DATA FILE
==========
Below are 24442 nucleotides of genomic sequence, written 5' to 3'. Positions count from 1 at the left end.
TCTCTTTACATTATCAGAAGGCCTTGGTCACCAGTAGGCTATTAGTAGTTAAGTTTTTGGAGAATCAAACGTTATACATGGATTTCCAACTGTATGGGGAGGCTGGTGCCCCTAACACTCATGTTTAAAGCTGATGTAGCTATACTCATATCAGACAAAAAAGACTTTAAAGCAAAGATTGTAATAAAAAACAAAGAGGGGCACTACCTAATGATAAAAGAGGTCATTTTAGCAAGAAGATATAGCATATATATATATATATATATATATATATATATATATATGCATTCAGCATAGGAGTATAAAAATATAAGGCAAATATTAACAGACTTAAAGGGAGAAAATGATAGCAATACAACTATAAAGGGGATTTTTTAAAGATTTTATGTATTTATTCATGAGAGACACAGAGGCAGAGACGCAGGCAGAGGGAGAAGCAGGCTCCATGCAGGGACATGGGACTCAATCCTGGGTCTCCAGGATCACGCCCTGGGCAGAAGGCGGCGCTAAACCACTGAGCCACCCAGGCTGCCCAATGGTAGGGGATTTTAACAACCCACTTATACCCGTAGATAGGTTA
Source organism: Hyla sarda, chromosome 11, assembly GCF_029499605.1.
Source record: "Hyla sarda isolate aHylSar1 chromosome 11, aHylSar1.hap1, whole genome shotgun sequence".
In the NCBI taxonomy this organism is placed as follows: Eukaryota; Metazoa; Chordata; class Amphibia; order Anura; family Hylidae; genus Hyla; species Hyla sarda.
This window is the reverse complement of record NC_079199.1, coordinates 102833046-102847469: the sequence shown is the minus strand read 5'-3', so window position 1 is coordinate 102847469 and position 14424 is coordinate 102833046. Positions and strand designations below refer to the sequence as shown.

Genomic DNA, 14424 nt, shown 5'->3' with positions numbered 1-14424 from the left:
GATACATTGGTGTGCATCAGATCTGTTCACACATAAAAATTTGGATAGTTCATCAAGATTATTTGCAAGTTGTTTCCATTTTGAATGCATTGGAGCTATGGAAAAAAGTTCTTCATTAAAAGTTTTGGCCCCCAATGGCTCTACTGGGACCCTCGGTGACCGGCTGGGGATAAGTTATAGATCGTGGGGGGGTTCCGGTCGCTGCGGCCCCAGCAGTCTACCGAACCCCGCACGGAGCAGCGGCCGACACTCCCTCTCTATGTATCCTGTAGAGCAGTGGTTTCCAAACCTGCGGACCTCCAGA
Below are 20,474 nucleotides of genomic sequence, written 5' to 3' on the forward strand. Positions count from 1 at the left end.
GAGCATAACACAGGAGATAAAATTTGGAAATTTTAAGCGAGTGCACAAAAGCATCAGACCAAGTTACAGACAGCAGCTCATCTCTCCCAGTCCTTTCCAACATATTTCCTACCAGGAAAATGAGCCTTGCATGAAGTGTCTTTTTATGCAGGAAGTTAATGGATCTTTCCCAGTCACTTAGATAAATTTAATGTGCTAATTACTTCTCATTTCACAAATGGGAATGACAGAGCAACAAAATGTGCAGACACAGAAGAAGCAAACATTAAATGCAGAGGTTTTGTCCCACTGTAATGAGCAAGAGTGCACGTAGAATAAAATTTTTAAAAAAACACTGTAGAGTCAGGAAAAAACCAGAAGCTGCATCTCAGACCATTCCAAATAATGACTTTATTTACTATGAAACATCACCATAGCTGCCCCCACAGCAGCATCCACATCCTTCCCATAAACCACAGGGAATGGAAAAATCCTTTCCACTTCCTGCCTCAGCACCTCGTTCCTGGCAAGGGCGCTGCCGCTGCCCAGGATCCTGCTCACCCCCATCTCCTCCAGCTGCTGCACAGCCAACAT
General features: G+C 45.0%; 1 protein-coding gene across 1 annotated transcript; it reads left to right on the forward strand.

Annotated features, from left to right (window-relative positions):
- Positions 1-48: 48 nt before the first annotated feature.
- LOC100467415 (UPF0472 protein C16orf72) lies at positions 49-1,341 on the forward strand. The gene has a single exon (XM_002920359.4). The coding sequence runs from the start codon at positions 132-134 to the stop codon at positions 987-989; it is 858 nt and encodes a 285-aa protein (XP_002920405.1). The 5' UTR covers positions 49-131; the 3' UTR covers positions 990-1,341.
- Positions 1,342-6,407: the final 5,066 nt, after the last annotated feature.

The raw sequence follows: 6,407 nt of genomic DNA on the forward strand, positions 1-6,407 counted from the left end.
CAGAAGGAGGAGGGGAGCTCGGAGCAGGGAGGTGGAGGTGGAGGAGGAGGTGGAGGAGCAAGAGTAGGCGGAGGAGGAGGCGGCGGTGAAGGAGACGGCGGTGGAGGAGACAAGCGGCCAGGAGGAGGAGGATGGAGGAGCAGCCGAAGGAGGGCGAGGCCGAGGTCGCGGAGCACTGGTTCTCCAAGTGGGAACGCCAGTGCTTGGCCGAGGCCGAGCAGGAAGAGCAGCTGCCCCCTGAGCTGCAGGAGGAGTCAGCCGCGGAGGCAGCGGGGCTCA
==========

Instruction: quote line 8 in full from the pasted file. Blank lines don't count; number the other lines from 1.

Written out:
GATACATTGGTGTGCATCAGATCTGTTCACACATAAAAATTTGGATAGTTCATCAAGATTATTTGCAAGTTGTTTCCATTTTGAATGCATTGGAGCTATGGAAAAAAGTTCTTCATTAAAAGTTTTGGCCCCCAATGGCTCTACTGGGACCCTCGGTGACCGGCTGGGGATAAGTTATAGATCGTGGGGGGGTTCCGGTCGCTGCGGCCCCAGCAGTCTACCGAACCCCGCACGGAGCAGCGGCCGACACTCCCTCTCTATGTATCCTGTAGAGCAGTGGTTTCCAAACCTGCGGACCTCCAGA